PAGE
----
In this the futurologists are very much of a piece with (though some perhaps dupes of) more mainstream discourses of corporate-militarism, which likewise disdain the materiality of their suffering peers and of their creative peers, of true production and of true prosperity, of historical struggle and the actual experience of freedom in the world.

To love "the future" on whatever construal is in my view above all to disdain the present, or more particularly it is to disavow that futurity that is materially present in the present, in that diversity of peers whose palpable presence bespeaks the openness in the present to change for the better in acting in concert (in both collaboration and in contestation) with our peers who share the world.

We are not robots, progress is not a robot, history is not a robot, intelligence is not a robot, your brain is not a robot, experience is not a robot, peace is not a robot, creation is not a robot, production is not a robot, prosperity is not a robot, justice is not a robot, the environment is not a robot, life is not a robot.

There are differences that make a difference in the human world, differences that matter in human history, and to attest to a robotic indifference to these differences is not to exhibit prophetic insight or superior strength but to side with death out of idiotic greed or panic in the most brainless way imaginable.

Futurology is the quintessential discourse of this debased epoch of corporate-militarism. Let us leave "the futures" to the traders in futures, the robots to the robotic, and the rackets to the racketeers. There is still time to reconnect to the futurity available in the presence of our peers we call freedom, and in freedom build something better in the world. Fuck the futurologists and the financiers and the fraudsters.


barry gillis said...

Great rhetoric, thank god you are no libertarian or you would be on fox news all the time.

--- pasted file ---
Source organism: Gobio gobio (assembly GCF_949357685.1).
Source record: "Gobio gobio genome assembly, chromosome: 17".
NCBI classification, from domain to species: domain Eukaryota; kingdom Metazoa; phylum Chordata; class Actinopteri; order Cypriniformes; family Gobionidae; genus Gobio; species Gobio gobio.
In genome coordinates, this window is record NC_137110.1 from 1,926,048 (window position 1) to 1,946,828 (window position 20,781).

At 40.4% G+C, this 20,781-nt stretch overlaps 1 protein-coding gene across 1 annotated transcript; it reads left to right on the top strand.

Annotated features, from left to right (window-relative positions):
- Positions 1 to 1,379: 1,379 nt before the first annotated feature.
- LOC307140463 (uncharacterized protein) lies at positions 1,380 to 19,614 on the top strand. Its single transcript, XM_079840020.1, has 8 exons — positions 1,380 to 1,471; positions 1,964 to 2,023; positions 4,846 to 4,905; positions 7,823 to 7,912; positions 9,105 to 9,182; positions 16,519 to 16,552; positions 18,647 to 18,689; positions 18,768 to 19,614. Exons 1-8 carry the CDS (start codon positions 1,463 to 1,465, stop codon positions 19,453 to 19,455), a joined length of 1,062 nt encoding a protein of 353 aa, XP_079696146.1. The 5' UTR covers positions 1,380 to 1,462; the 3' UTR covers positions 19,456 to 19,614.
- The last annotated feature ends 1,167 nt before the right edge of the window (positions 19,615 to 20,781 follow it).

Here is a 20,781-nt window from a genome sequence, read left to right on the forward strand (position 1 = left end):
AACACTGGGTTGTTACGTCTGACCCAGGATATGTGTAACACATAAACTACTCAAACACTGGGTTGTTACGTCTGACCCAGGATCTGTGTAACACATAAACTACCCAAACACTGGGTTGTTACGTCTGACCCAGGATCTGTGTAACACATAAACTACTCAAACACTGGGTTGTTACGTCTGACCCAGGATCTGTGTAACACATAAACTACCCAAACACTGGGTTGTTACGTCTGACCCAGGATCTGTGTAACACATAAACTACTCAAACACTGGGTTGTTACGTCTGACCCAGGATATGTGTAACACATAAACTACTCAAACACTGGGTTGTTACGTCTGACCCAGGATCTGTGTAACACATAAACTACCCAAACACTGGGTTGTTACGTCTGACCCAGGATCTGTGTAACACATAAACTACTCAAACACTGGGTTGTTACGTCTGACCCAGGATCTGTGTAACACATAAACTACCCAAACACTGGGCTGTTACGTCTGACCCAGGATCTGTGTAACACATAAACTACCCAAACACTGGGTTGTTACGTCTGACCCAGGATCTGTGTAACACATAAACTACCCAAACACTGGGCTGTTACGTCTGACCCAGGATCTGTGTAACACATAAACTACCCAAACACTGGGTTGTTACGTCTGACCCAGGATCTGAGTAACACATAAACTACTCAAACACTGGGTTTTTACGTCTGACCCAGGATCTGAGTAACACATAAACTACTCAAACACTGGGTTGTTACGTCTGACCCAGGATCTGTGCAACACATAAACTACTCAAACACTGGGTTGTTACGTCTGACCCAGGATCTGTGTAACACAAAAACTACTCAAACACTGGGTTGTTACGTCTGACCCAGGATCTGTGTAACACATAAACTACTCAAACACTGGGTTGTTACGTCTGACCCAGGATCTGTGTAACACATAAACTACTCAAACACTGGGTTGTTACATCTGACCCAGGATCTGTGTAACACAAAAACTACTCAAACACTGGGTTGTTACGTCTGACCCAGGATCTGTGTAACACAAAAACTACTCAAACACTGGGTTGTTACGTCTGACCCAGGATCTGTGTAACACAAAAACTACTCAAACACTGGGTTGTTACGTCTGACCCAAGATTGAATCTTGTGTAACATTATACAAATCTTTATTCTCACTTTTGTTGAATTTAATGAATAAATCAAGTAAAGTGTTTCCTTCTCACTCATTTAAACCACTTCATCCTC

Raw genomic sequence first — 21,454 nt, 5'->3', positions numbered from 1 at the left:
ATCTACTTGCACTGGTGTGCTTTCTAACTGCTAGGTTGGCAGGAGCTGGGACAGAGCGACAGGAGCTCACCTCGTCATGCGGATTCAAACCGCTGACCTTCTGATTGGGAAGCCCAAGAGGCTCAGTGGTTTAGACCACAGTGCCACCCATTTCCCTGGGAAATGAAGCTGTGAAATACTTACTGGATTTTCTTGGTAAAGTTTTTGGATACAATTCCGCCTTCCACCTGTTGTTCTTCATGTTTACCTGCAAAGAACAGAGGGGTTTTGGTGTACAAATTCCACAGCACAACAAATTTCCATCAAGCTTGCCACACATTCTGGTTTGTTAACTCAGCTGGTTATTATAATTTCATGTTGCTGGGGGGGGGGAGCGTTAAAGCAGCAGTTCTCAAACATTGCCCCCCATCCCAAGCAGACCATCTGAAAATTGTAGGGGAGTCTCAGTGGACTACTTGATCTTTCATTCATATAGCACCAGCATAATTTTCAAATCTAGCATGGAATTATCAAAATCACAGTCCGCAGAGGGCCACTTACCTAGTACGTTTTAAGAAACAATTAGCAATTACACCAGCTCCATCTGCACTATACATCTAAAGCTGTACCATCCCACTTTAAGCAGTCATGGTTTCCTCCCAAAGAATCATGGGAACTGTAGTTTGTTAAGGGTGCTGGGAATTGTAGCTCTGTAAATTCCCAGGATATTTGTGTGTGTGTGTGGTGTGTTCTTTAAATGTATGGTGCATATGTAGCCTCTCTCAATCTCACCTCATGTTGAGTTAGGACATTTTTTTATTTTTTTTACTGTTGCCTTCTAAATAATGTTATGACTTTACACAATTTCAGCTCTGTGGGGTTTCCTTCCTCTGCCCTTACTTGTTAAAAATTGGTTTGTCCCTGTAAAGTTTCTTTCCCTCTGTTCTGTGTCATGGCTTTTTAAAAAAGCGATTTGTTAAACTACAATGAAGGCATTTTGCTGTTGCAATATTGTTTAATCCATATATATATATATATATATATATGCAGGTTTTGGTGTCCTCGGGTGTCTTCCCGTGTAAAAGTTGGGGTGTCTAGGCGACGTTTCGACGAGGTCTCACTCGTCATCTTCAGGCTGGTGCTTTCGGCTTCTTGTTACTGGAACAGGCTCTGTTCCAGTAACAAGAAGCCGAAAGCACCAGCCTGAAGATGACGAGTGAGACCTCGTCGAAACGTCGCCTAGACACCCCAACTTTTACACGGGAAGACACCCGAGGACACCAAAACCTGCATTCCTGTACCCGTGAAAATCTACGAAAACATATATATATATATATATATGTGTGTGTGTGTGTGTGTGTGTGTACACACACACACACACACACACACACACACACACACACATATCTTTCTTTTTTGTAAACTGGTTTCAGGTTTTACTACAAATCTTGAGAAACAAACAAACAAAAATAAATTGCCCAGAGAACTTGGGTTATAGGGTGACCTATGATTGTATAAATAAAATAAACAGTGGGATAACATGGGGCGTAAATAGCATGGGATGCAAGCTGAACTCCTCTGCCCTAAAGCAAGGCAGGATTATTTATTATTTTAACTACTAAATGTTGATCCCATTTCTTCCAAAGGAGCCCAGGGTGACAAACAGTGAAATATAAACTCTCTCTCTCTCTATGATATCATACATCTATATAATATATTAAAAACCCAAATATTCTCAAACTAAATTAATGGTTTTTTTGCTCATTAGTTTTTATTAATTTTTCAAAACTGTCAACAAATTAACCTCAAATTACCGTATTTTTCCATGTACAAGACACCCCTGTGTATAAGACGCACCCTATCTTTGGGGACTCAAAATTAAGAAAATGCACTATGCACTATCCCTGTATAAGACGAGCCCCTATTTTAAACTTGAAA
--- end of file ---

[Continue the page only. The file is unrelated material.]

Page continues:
Too bad you dont go beyond the usual ridiculing of those evil robocultists, maybe you do have a better day tomorrow.

Dale Carrico said...

Anybody who believes anything strongly is the same as anybody else who believes anything strongly whatever they believe? The problem with Fox News is that it is so full of conviction? Only people having a bad day ridicule the ridiculous? Criticism has no content unless one goes "beyond it" to sell some crappy five-year plan with all the answers in it?

Blow your nose, it's running.

Anonymous said...

Since I borrowed the title of this blog from Hannah Arendt's motto, "for the love of the world," it will come as no surprise that my preoccupation with futurological discourse and Robot Cult nonsense more generally derives from my strong sense that these discourses arise from and express a profound hostility to and alienation from the world that must be loved in its material, very much including its political, substance if it is to last and not be lost to us.

Would you agree with the critics who argue that transhumanism is a form of neo-Gnosticism?

Dale Carrico said...

I agree with the critics who point out that the things transhumanists believe are either --

(a) truisms you don't have to join a robot cult to believe

(things like: humans are conditioned in deep ways by the historical circumstances, social, cultural, artifactual in which they live, and that progress, properly so-called, is both a technical and political enterprise)


(b) palpably false and silly ideas that only somebody dumb enough to join a robot cult would ever fall for